Niam Yaraghi on ‘walking the walk’ in securing personal data2022年 4月 4日
When it comes to fighting for privacy rights, most people are willing to talk the talk -- but are they willing to walk the walk?
"If you ask people if they support a privacy-related issue, the polls will often come back with a 90% positive response," said Niam Yaraghi, Assistant Professor of Business Technology at Miami Herbert Business School at the University of Miami. He was speaking to Orchid's Derek Silva on this week's episode of the Priv8 Podcast.
But despite the fact that people say they want meaningful change, if you ask if they're willing to do the things necessary to accomplish it, 90% will answer 'no.' So, we want privacy -- but we are not willing to do the things that are required to get it."
Niam said that these kinds of questions about what we want and what we're willing to do are particularly important in matters related to healthcare.
Healthcare data is extremely sensitive. I would be much more concerned if you have my full medical history than I would be if you had, for example, my location. This is especially true if a person has medical issues."
This type of data is also more valuable -- it's easy to monetize a comprehensive, reliable data set of medical data."
Of course, we do not want our medical data to be nonconsensually monetized. But at the same time, we are not willing to take agency in holding, managing, securing and keeping our own medical data safe. We always want somebody else to take on the cost and the risk of securing our medical data. We don't want to pay them to store it, and we also don't want them to share it with anybody else or make any money out of it."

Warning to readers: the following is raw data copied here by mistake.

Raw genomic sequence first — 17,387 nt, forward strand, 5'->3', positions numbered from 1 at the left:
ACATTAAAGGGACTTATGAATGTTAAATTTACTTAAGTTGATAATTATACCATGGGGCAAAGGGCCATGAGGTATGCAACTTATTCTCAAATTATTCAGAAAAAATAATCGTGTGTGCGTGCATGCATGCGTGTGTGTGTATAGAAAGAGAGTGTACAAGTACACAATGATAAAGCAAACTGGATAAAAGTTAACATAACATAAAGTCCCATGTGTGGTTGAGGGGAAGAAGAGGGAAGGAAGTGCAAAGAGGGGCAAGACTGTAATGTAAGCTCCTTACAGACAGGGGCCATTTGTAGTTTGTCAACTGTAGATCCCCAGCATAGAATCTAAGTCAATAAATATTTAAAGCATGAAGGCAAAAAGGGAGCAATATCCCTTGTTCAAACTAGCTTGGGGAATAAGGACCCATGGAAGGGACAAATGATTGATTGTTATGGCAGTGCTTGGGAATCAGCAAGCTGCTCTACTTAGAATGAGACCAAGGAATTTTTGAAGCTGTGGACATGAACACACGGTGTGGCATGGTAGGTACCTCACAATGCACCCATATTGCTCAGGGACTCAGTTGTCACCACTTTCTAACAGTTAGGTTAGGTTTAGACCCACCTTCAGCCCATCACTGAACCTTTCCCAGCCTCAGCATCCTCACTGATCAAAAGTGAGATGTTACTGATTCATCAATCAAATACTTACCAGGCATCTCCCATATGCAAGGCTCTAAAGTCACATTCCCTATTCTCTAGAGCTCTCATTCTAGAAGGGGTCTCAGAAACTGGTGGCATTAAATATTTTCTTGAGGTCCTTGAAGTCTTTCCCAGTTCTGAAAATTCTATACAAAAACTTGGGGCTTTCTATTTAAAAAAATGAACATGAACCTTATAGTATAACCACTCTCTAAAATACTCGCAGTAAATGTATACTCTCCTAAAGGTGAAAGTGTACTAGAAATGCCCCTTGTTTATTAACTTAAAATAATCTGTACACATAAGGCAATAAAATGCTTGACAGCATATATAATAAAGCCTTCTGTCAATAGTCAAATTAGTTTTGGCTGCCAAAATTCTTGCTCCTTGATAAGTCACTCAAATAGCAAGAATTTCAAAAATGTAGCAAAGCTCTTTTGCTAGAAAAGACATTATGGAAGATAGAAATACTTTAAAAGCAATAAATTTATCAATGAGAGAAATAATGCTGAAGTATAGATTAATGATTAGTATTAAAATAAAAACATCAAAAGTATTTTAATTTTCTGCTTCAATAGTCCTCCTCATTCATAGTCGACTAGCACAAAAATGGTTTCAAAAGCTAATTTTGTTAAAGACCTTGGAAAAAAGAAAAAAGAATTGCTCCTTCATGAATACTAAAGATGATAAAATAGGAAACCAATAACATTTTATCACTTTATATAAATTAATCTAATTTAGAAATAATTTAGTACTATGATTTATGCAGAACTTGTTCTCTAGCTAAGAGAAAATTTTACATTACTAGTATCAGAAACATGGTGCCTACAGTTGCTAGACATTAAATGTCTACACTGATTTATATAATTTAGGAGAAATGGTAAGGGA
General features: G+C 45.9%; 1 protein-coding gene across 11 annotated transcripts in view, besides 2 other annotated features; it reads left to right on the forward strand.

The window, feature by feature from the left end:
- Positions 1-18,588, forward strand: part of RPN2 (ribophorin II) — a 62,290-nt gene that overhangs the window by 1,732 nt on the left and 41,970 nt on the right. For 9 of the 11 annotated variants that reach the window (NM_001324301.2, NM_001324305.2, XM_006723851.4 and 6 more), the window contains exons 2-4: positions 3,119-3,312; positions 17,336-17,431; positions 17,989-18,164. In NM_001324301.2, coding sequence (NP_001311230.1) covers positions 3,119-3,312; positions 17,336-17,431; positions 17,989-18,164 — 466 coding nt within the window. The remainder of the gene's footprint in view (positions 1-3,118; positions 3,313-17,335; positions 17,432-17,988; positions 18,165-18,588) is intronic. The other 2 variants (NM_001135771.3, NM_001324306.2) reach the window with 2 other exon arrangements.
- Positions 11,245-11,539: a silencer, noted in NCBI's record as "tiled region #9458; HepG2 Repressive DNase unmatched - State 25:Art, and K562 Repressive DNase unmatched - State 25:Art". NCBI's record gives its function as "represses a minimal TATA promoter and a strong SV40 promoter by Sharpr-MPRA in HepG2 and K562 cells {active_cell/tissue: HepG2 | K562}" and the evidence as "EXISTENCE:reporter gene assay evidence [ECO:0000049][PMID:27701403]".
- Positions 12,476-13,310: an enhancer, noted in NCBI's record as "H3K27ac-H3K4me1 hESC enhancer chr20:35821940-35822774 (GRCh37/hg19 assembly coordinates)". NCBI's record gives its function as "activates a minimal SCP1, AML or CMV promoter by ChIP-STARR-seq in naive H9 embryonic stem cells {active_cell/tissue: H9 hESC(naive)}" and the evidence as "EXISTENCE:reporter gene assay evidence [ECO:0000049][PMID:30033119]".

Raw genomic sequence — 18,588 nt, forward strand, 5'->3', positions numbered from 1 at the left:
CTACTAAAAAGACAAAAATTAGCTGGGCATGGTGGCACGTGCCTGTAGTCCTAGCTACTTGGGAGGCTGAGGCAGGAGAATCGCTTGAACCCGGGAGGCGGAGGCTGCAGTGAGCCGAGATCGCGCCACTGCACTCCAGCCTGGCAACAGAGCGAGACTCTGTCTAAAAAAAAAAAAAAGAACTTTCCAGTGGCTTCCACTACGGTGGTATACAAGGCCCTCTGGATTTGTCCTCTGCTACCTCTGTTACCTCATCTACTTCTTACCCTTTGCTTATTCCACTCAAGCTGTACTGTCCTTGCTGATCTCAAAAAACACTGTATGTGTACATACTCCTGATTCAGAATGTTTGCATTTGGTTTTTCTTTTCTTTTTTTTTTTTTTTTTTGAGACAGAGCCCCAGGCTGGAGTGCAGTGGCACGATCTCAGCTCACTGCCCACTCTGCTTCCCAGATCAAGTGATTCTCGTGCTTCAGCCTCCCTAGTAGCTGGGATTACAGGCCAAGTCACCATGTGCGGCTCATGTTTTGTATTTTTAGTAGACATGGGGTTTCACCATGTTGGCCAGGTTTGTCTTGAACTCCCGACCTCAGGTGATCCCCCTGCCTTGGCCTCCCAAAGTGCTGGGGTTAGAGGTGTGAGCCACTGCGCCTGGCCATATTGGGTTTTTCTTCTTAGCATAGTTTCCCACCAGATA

This doesn't work. It's like going to a warehouse where you can store your stuff, and saying, 'Hey, I want a clean and secure space to keep my stuff, but I'm not going to pay you anything for it.' Storing data is just like that."
Niam said that decentralized technologies could provide an alternative option in the future.
I think that with the emergence of blockchain technology, we will start to see patient-mediated information exchange systems where people are empowered to be able to hold their own records, and also decide who gets to access and make money off of them."